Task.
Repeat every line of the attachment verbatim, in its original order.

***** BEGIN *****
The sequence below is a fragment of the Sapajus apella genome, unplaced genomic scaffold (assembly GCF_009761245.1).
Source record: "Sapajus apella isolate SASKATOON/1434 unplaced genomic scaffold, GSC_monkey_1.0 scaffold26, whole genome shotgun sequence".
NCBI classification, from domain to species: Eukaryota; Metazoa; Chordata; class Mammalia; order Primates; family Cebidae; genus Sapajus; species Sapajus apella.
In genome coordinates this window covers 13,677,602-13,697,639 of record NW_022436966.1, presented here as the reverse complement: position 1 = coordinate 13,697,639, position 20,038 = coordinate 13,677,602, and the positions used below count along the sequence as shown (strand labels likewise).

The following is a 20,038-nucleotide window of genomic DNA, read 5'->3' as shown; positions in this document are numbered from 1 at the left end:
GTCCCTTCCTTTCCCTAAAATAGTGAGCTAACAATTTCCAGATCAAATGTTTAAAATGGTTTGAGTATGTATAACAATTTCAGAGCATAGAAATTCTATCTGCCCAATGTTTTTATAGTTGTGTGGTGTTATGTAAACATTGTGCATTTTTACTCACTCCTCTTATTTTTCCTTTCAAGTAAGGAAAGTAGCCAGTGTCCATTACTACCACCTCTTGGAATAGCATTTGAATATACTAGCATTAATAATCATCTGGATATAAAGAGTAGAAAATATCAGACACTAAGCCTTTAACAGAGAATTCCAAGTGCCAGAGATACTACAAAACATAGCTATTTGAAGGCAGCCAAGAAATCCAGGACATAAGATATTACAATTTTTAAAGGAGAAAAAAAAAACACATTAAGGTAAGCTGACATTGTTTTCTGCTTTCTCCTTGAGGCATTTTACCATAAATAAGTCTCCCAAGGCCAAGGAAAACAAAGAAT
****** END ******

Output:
The sequence below is a fragment of the Sapajus apella genome, unplaced genomic scaffold (assembly GCF_009761245.1).
Source record: "Sapajus apella isolate SASKATOON/1434 unplaced genomic scaffold, GSC_monkey_1.0 scaffold26, whole genome shotgun sequence".
NCBI classification, from domain to species: Eukaryota; Metazoa; Chordata; class Mammalia; order Primates; family Cebidae; genus Sapajus; species Sapajus apella.
In genome coordinates this window covers 13,677,602-13,697,639 of record NW_022436966.1, presented here as the reverse complement: position 1 = coordinate 13,697,639, position 20,038 = coordinate 13,677,602, and the positions used below count along the sequence as shown (strand labels likewise).

The following is a 20,038-nucleotide window of genomic DNA, read 5'->3' as shown; positions in this document are numbered from 1 at the left end:
GTCCCTTCCTTTCCCTAAAATAGTGAGCTAACAATTTCCAGATCAAATGTTTAAAATGGTTTGAGTATGTATAACAATTTCAGAGCATAGAAATTCTATCTGCCCAATGTTTTTATAGTTGTGTGGTGTTATGTAAACATTGTGCATTTTTACTCACTCCTCTTATTTTTCCTTTCAAGTAAGGAAAGTAGCCAGTGTCCATTACTACCACCTCTTGGAATAGCATTTGAATATACTAGCATTAATAATCATCTGGATATAAAGAGTAGAAAATATCAGACACTAAGCCTTTAACAGAGAATTCCAAGTGCCAGAGATACTACAAAACATAGCTATTTGAAGGCAGCCAAGAAATCCAGGACATAAGATATTACAATTTTTAAAGGAGAAAAAAAAAACACATTAAGGTAAGCTGACATTGTTTTCTGCTTTCTCCTTGAGGCATTTTACCATAAATAAGTCTCCCAAGGCCAAGGAAAACAAAGAAT